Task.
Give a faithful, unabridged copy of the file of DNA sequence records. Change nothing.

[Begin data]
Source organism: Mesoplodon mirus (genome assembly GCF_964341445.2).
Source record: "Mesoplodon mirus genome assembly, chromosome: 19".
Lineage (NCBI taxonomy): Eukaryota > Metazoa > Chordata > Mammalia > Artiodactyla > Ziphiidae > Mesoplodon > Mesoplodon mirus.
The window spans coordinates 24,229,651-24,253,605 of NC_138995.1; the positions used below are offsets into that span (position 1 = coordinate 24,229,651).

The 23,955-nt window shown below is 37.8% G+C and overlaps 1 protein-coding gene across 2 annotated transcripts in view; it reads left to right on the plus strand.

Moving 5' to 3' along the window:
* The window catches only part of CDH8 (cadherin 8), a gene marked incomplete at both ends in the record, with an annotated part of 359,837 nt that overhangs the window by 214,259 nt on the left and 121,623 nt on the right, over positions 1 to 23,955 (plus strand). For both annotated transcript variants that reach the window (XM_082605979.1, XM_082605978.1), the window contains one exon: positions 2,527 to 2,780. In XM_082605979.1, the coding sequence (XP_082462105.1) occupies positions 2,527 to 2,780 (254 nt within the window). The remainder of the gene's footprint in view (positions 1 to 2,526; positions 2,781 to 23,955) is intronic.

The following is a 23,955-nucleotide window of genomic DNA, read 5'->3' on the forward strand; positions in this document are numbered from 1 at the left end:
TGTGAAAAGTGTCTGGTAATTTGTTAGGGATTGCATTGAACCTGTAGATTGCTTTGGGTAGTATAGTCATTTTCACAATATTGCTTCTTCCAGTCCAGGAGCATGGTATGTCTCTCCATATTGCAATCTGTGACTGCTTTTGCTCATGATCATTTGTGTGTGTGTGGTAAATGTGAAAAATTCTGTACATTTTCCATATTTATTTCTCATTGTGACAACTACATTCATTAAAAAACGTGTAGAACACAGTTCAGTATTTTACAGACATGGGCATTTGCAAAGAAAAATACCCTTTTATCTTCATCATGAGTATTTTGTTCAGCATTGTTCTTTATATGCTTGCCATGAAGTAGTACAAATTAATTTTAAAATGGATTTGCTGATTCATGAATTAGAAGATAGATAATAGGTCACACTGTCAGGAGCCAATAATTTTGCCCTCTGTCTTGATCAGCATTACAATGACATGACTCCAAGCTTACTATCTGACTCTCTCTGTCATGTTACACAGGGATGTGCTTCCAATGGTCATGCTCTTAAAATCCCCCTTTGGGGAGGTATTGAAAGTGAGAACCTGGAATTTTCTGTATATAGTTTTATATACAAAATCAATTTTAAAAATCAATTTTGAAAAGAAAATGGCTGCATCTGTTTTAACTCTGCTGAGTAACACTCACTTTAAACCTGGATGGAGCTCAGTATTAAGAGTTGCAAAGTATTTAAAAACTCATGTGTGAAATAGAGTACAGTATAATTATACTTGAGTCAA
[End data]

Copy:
Source organism: Mesoplodon mirus (genome assembly GCF_964341445.2).
Source record: "Mesoplodon mirus genome assembly, chromosome: 19".
Lineage (NCBI taxonomy): Eukaryota > Metazoa > Chordata > Mammalia > Artiodactyla > Ziphiidae > Mesoplodon > Mesoplodon mirus.
The window spans coordinates 24,229,651-24,253,605 of NC_138995.1; the positions used below are offsets into that span (position 1 = coordinate 24,229,651).

The 23,955-nt window shown below is 37.8% G+C and overlaps 1 protein-coding gene across 2 annotated transcripts in view; it reads left to right on the plus strand.

Moving 5' to 3' along the window:
* The window catches only part of CDH8 (cadherin 8), a gene marked incomplete at both ends in the record, with an annotated part of 359,837 nt that overhangs the window by 214,259 nt on the left and 121,623 nt on the right, over positions 1 to 23,955 (plus strand). For both annotated transcript variants that reach the window (XM_082605979.1, XM_082605978.1), the window contains one exon: positions 2,527 to 2,780. In XM_082605979.1, the coding sequence (XP_082462105.1) occupies positions 2,527 to 2,780 (254 nt within the window). The remainder of the gene's footprint in view (positions 1 to 2,526; positions 2,781 to 23,955) is intronic.

The following is a 23,955-nucleotide window of genomic DNA, read 5'->3' on the forward strand; positions in this document are numbered from 1 at the left end:
TGTGAAAAGTGTCTGGTAATTTGTTAGGGATTGCATTGAACCTGTAGATTGCTTTGGGTAGTATAGTCATTTTCACAATATTGCTTCTTCCAGTCCAGGAGCATGGTATGTCTCTCCATATTGCAATCTGTGACTGCTTTTGCTCATGATCATTTGTGTGTGTGTGGTAAATGTGAAAAATTCTGTACATTTTCCATATTTATTTCTCATTGTGACAACTACATTCATTAAAAAACGTGTAGAACACAGTTCAGTATTTTACAGACATGGGCATTTGCAAAGAAAAATACCCTTTTATCTTCATCATGAGTATTTTGTTCAGCATTGTTCTTTATATGCTTGCCATGAAGTAGTACAAATTAATTTTAAAATGGATTTGCTGATTCATGAATTAGAAGATAGATAATAGGTCACACTGTCAGGAGCCAATAATTTTGCCCTCTGTCTTGATCAGCATTACAATGACATGACTCCAAGCTTACTATCTGACTCTCTCTGTCATGTTACACAGGGATGTGCTTCCAATGGTCATGCTCTTAAAATCCCCCTTTGGGGAGGTATTGAAAGTGAGAACCTGGAATTTTCTGTATATAGTTTTATATACAAAATCAATTTTAAAAATCAATTTTGAAAAGAAAATGGCTGCATCTGTTTTAACTCTGCTGAGTAACACTCACTTTAAACCTGGATGGAGCTCAGTATTAAGAGTTGCAAAGTATTTAAAAACTCATGTGTGAAATAGAGTACAGTATAATTATACTTGAGTCAA